United States v. FisherAnnotate this Case
109 U.S. 143 (1883)
U.S. Supreme Court
United States v. Fisher, 109 U.S. 143 (1883)
United States v. Fisher
Submitted March 30, 1883
Decided November 5, 1883
109 U.S. 143
When Congress appropriates a sum "in full compensation" of the salary of a public officer, the incumbent cannot recover an additional sum in the Court of Claims, notwithstanding a prior statute fixes the salary at a larger amount than the sum so appropriated.
In such case, the earlier act is suspended for the time covered by the appropriation.
The appellee, Fisher, held the office of Chief Justice of the Territory of Wyoming from February 14, 1876, to November 26, 1879. Up to and including June 30, 1877, he was paid his salary at the rate of $3,000 per annum. From June 30, 1877, up to and including November 26, 1879, he was paid and received, without protest, compensation as such chief justice at the rate of $2,600 per annum.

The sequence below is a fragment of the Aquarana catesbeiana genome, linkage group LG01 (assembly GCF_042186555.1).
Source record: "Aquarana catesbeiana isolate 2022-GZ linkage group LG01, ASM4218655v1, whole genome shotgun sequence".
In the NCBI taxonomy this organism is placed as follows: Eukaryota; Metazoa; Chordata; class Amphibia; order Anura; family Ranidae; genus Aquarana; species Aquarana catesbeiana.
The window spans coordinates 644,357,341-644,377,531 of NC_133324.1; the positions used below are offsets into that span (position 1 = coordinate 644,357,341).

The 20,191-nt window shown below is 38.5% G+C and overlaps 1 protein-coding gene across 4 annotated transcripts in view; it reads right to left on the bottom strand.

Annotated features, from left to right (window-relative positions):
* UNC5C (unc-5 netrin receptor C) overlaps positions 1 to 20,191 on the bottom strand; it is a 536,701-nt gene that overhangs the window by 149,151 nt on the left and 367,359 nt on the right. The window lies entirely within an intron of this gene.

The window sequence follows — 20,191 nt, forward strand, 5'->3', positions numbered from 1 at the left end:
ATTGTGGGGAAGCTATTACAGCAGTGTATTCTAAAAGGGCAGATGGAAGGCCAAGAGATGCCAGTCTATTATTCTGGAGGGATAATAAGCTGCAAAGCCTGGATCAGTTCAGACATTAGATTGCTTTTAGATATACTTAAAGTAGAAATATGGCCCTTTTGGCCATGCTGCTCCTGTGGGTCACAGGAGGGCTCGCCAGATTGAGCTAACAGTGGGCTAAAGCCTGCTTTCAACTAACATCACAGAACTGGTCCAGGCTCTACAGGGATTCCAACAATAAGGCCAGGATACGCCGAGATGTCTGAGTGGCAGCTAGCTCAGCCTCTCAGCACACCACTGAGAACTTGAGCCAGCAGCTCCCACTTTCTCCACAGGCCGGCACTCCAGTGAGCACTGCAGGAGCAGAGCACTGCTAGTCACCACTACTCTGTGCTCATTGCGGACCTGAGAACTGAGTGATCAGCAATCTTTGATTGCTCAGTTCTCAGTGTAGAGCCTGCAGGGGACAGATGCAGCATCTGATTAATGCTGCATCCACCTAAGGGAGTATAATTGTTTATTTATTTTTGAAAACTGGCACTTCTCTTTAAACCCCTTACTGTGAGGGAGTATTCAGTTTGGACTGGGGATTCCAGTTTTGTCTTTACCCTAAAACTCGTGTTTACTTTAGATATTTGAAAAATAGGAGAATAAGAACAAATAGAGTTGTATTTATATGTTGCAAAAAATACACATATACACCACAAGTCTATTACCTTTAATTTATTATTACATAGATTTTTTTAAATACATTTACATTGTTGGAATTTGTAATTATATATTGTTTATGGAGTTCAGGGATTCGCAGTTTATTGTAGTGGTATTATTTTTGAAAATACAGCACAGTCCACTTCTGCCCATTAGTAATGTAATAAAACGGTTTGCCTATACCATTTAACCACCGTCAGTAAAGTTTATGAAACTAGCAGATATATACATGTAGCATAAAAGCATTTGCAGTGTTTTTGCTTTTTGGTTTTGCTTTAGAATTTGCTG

The appellee, contending that he was entitled to a salary at the rate of $3,000 per annum for his whole term of service, brought this suit in the Court of Claims to recover the difference between what his salary at that rate would have been from June 30, 1877, up to and including November 26, 1879, and the amount actually paid him for that period.
The majority of the Court of Claims was of opinion that the
contention of the appellee could not be sustained, but in order that the question might be brought to this Court and finally settled, rendered a judgment pro forma in his favor for $862.22, from which the United States have appealed.
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